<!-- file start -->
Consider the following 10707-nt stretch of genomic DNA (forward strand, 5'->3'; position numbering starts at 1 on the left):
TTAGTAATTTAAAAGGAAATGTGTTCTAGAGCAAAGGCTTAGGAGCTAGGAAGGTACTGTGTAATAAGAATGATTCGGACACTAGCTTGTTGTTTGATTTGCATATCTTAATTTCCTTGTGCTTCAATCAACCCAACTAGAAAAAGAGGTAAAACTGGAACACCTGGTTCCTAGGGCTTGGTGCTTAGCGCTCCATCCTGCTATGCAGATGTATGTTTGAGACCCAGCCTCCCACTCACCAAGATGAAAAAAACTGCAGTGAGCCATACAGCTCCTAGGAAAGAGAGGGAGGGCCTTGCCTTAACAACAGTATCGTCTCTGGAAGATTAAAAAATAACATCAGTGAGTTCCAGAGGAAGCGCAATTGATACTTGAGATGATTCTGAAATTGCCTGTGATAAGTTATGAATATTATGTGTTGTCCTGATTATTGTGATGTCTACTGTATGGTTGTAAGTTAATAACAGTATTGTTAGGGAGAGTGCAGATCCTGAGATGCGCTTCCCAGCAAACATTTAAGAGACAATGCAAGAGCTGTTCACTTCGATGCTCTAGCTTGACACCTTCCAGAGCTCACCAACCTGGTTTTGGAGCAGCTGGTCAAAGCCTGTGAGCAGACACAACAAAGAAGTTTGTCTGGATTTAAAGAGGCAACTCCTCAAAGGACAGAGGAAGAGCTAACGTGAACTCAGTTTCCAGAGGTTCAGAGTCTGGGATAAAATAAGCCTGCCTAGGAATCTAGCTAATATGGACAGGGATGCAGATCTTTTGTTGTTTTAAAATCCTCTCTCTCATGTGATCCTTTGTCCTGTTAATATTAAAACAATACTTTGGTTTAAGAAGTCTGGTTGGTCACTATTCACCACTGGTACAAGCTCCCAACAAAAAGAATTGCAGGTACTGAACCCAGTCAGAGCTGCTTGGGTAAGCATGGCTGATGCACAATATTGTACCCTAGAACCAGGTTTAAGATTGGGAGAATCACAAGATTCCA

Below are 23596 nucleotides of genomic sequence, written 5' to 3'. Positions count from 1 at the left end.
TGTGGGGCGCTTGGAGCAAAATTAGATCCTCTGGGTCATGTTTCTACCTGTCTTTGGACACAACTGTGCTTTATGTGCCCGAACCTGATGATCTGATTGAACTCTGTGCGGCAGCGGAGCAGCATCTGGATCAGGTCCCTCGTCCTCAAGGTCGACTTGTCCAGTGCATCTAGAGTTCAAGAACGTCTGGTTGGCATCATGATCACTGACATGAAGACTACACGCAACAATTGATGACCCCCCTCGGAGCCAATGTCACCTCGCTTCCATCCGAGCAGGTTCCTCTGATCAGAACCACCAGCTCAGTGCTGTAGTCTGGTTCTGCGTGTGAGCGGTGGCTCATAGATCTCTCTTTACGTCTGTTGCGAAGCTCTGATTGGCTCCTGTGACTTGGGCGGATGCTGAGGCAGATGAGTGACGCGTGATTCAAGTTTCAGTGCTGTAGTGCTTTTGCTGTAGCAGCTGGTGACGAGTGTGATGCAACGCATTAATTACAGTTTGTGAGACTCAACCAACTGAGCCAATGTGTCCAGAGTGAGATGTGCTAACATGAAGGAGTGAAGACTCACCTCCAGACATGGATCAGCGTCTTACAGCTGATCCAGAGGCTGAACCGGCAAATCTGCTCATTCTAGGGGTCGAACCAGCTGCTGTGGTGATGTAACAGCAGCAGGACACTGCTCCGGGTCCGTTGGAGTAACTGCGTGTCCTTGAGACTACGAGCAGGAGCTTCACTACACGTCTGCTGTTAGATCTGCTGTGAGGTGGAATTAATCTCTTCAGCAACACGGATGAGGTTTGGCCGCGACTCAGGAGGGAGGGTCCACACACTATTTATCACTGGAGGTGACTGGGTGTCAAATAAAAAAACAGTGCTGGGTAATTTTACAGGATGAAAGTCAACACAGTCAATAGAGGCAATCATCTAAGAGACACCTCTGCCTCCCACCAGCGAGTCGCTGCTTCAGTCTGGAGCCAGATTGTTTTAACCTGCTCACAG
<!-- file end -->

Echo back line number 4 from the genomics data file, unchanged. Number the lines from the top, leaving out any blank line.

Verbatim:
TGTGGGGCGCTTGGAGCAAAATTAGATCCTCTGGGTCATGTTTCTACCTGTCTTTGGACACAACTGTGCTTTATGTGCCCGAACCTGATGATCTGATTGAACTCTGTGCGGCAGCGGAGCAGCATCTGGATCAGGTCCCTCGTCCTCAAGGTCGACTTGTCCAGTGCATCTAGAGTTCAAGAACGTCTGGTTGGCATCATGATCACTGACATGAAGACTACACGCAACAATTGATGACCCCCCTCGGAGCCAATGTCACCTCGCTTCCATCCGAGCAGGTTCCTCTGATCAGAACCACCAGCTCAGTGCTGTAGTCTGGTTCTGCGTGTGAGCGGTGGCTCATAGATCTCTCTTTACGTCTGTTGCGAAGCTCTGATTGGCTCCTGTGACTTGGGCGGATGCTGAGGCAGATGAGTGACGCGTGATTCAAGTTTCAGTGCTGTAGTGCTTTTGCTGTAGCAGCTGGTGACGAGTGTGATGCAACGCATTAATTACAGTTTGTGAGACTCAACCAACTGAGCCAATGTGTCCAGAGTGAGATGTGCTAACATGAAGGAGTGAAGACTCACCTCCAGACATGGATCAGCGTCTTACAGCTGATCCAGAGGCTGAACCGGCAAATCTGCTCATTCTAGGGGTCGAACCAGCTGCTGTGGTGATGTAACAGCAGCAGGACACTGCTCCGGGTCCGTTGGAGTAACTGCGTGTCCTTGAGACTACGAGCAGGAGCTTCACTACACGTCTGCTGTTAGATCTGCTGTGAGGTGGAATTAATCTCTTCAGCAACACGGATGAGGTTTGGCCGCGACTCAGGAGGGAGGGTCCACACACTATTTATCACTGGAGGTGACTGGGTGTCAAATAAAAAAACAGTGCTGGGTAATTTTACAGGATGAAAGTCAACACAGTCAATAGAGGCAATCATCTAAGAGACACCTCTGCCTCCCACCAGCGAGTCGCTGCTTCAGTCTGGAGCCAGATTGTTTTAACCTGCTCACAG